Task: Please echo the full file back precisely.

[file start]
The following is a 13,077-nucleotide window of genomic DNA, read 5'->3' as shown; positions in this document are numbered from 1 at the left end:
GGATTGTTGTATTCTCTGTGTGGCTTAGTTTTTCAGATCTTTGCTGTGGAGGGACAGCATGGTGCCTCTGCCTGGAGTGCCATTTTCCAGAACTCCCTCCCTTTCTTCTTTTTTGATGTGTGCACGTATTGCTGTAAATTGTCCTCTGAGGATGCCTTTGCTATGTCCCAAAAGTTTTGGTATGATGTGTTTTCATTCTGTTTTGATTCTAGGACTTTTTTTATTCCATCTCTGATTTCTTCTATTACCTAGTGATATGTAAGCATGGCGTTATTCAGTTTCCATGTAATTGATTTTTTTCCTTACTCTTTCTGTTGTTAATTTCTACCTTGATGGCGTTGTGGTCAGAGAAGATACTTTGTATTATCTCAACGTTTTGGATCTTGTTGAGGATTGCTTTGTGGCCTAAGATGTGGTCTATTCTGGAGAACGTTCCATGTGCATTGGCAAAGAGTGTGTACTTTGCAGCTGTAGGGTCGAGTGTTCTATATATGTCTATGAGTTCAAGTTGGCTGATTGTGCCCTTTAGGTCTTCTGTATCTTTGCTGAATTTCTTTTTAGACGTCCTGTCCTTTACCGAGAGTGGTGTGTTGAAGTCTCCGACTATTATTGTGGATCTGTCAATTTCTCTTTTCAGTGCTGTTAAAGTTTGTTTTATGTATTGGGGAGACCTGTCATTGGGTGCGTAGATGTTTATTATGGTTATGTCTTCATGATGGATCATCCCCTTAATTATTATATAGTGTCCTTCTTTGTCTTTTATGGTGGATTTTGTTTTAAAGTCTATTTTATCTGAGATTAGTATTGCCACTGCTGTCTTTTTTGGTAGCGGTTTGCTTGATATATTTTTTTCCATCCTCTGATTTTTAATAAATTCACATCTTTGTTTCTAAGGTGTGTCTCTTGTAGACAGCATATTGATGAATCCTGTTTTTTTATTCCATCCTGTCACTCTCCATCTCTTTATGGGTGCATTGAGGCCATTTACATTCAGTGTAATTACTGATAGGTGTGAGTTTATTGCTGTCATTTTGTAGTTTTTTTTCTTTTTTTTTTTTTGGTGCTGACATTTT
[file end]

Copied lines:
The following is a 13,077-nucleotide window of genomic DNA, read 5'->3' as shown; positions in this document are numbered from 1 at the left end:
GGATTGTTGTATTCTCTGTGTGGCTTAGTTTTTCAGATCTTTGCTGTGGAGGGACAGCATGGTGCCTCTGCCTGGAGTGCCATTTTCCAGAACTCCCTCCCTTTCTTCTTTTTTGATGTGTGCACGTATTGCTGTAAATTGTCCTCTGAGGATGCCTTTGCTATGTCCCAAAAGTTTTGGTATGATGTGTTTTCATTCTGTTTTGATTCTAGGACTTTTTTTATTCCATCTCTGATTTCTTCTATTACCTAGTGATATGTAAGCATGGCGTTATTCAGTTTCCATGTAATTGATTTTTTTCCTTACTCTTTCTGTTGTTAATTTCTACCTTGATGGCGTTGTGGTCAGAGAAGATACTTTGTATTATCTCAACGTTTTGGATCTTGTTGAGGATTGCTTTGTGGCCTAAGATGTGGTCTATTCTGGAGAACGTTCCATGTGCATTGGCAAAGAGTGTGTACTTTGCAGCTGTAGGGTCGAGTGTTCTATATATGTCTATGAGTTCAAGTTGGCTGATTGTGCCCTTTAGGTCTTCTGTATCTTTGCTGAATTTCTTTTTAGACGTCCTGTCCTTTACCGAGAGTGGTGTGTTGAAGTCTCCGACTATTATTGTGGATCTGTCAATTTCTCTTTTCAGTGCTGTTAAAGTTTGTTTTATGTATTGGGGAGACCTGTCATTGGGTGCGTAGATGTTTATTATGGTTATGTCTTCATGATGGATCATCCCCTTAATTATTATATAGTGTCCTTCTTTGTCTTTTATGGTGGATTTTGTTTTAAAGTCTATTTTATCTGAGATTAGTATTGCCACTGCTGTCTTTTTTGGTAGCGGTTTGCTTGATATATTTTTTTCCATCCTCTGATTTTTAATAAATTCACATCTTTGTTTCTAAGGTGTGTCTCTTGTAGACAGCATATTGATGAATCCTGTTTTTTTATTCCATCCTGTCACTCTCCATCTCTTTATGGGTGCATTGAGGCCATTTACATTCAGTGTAATTACTGATAGGTGTGAGTTTATTGCTGTCATTTTGTAGTTTTTTTTCTTTTTTTTTTTTTGGTGCTGACATTTT